If you don't have 20% equity, a refi isn't out of the question -- President Obama's housing package allows homeowners who owe as much as 105% to receive government-backed loans. To qualify for that program, however, your original mortgage must be held by one of the government-sponsored entities, Freddie Mac or Fannie Mae; you must prove that you can keep up with payments; and you'll get stuck with fees that tack 0.25% to 3% onto your rate.

Home-equity loans and lines have become the enemy of would-be refinancers. Before you can close on a new loan, your home-equity lender must agree to "subordinate" the secondary loan (meaning that your primary lender will get repaid first in the event you run into financial trouble). That can take at least a month, says Bob Moulton of the Americana Mortgage Group in Manhasset, N.Y.

One way to speed up the process is to do a consolidation refi through your home-equity lender. If that's not possible, aim to submit the subordination paperwork as you start shopping for a primary mortgage. And know that other lenders may add up to 0.25 percent to your rate to cash out the secondary loan.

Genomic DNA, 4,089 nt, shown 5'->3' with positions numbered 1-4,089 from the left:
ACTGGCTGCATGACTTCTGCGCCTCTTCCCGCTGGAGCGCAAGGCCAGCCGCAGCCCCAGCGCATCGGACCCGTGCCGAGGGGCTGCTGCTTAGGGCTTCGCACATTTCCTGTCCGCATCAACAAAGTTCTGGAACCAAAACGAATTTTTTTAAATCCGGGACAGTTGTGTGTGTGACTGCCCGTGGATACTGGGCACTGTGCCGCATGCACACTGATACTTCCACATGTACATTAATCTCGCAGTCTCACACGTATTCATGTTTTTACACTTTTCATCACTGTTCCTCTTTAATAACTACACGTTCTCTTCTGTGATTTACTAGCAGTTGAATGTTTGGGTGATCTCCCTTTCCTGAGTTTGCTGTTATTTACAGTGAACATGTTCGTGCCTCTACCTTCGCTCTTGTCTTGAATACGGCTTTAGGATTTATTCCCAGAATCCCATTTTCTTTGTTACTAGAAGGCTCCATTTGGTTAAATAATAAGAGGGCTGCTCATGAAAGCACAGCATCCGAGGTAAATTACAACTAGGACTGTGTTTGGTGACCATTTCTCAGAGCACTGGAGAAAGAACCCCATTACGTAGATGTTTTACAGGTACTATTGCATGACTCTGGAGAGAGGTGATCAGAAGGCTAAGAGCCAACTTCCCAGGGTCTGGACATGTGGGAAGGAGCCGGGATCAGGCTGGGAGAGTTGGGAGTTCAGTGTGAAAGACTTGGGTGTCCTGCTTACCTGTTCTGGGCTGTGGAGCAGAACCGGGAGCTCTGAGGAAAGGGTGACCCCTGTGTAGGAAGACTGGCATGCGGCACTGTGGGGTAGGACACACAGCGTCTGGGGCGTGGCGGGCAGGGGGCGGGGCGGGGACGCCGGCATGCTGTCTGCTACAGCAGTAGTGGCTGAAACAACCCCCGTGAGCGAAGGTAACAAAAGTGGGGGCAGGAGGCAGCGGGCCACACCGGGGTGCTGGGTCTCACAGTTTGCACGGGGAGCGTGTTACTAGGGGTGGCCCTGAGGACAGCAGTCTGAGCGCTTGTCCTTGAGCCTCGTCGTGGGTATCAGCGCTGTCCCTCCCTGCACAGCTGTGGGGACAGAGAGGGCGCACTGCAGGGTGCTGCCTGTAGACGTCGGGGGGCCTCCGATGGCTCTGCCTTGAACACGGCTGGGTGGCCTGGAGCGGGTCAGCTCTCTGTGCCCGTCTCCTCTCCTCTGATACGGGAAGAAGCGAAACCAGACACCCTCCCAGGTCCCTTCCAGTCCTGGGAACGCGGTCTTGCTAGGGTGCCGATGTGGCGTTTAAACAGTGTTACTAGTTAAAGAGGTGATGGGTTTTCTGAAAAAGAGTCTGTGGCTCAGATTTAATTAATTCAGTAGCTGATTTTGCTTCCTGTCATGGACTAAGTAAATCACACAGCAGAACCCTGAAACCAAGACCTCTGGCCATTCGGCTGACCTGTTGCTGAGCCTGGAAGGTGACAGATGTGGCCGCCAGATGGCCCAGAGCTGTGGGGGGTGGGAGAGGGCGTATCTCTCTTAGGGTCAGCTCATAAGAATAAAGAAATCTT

No matter how stellar your credit, you won't get a great rate without doing some serious shopping. That's because every bank is using different standards for underwriting loans, so while you may look like a risky borrower to one, another may welcome you with open arms. In general, says Keith Gumbinger of mortgage data firm HSH Associates, you're likely to get the best rates from small local banks and credit unions.

Unfortunately, if you need a jumbo loan (typically $417,000, but it can go up to $729,750 in high-cost areas), you can kiss those super-low rates goodbye. While jumbos normally run about half a percentage point higher than smaller ones, today the spread is a point and a half.

A point, which equals 1% of your mortgage amount, typically buys you an eighth to a quarter of a percentage point drop in your rate. Today some overloaded lenders are knocking half a percentage point off for those who pay a point, hoping this extra initial cost will deter serial refinancers.

If you're planning to stay put for about five years, it may be worth it. Conversely, consider adding an eighth of a percentage point to your rate to lock it in for 45 days. Banks and lenders are putting a lot more effort into vetting applications, so it can take up to two months to close a loan, vs. about 30 days in the past; you don't want to risk rates' moving against you while you wait. The payoff for patience: a loan you can live with, for a very long time.

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See also:
Those Mortgages Blamed for Housing Crisis? They're Back

5 Things That Can Derail Your Home Sale